Diaphragmatic breathing is commonly use breath technique to reduce stress and relax the mind in yoga and meditation practices. Diaphragmatic breath practice is simply breathing deeply into the lungs by flexing the diaphragm back and forth.  A recent study in Evidence-Based Complementary and Alternative Medicine, examined the use of diaphragmatic breath with endurance athletes during a 24 hour bike race. This was the first known study to analyze oxidative stress levels in athletes and the effects of diaphragmatic breathing. Researchers explored the effects of diaphragmatic breathing on exercise-induced oxidative stress measuring cortisol and melatonin levels.

Oxidative stress is defined by Dr. Andrew Weil as “… for the process of removing electrons from an atom or molecule. The result of this change can be destructive - rusting iron is a familiar result of oxidation. Oxidative stress is the total burden placed on organisms by the constant production of free radicals in the normal course of metabolism plus whatever other pressures the environment brings has natural and artificial radiation, pollution, and toxins in air, food and water". The athletes in this study were monitored during a 24 hour long ultra bike race. Researchers observed 16 athletes in two groups. One group utilized diaphragmatic breathing for 1 hour in a quiet place. The control group, spent the same time sitting in an equivalent quiet place with access to reading materials.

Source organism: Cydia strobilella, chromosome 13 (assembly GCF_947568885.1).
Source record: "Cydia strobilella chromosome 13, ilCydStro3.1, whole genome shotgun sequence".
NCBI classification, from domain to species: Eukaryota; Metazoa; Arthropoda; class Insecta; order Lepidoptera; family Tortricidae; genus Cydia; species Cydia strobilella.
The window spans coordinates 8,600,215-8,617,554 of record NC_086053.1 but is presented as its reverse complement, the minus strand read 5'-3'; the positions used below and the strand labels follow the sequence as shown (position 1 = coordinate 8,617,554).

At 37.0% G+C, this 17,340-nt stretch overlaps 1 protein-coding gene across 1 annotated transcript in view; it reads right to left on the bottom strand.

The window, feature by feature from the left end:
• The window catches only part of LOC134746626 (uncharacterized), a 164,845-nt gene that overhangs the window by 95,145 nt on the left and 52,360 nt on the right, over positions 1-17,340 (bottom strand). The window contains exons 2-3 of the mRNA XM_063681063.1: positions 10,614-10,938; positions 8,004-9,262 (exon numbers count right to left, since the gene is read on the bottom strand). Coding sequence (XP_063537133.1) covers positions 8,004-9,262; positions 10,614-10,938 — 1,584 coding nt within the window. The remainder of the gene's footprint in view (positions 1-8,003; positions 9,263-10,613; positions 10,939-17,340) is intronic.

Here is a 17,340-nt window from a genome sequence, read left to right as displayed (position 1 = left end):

Results indicated that diaphragmatic breathing techniques induce relaxation increase the antioxidant defense status.  Scientists noted a decrease in cortisol and the increase in melatonin. Follow up research is needed to see if a diaphragmatic breathing could be utilized among different types of athletes demographics. Researchers can also investigate the long-term adverse effects of free radicals and oxidative stress levels.  From this study the implementation of diaphragmatic breathing and meditation techniques could be integrated into athletic and sports training programs improve performance and to accelerate recovery.
See more about: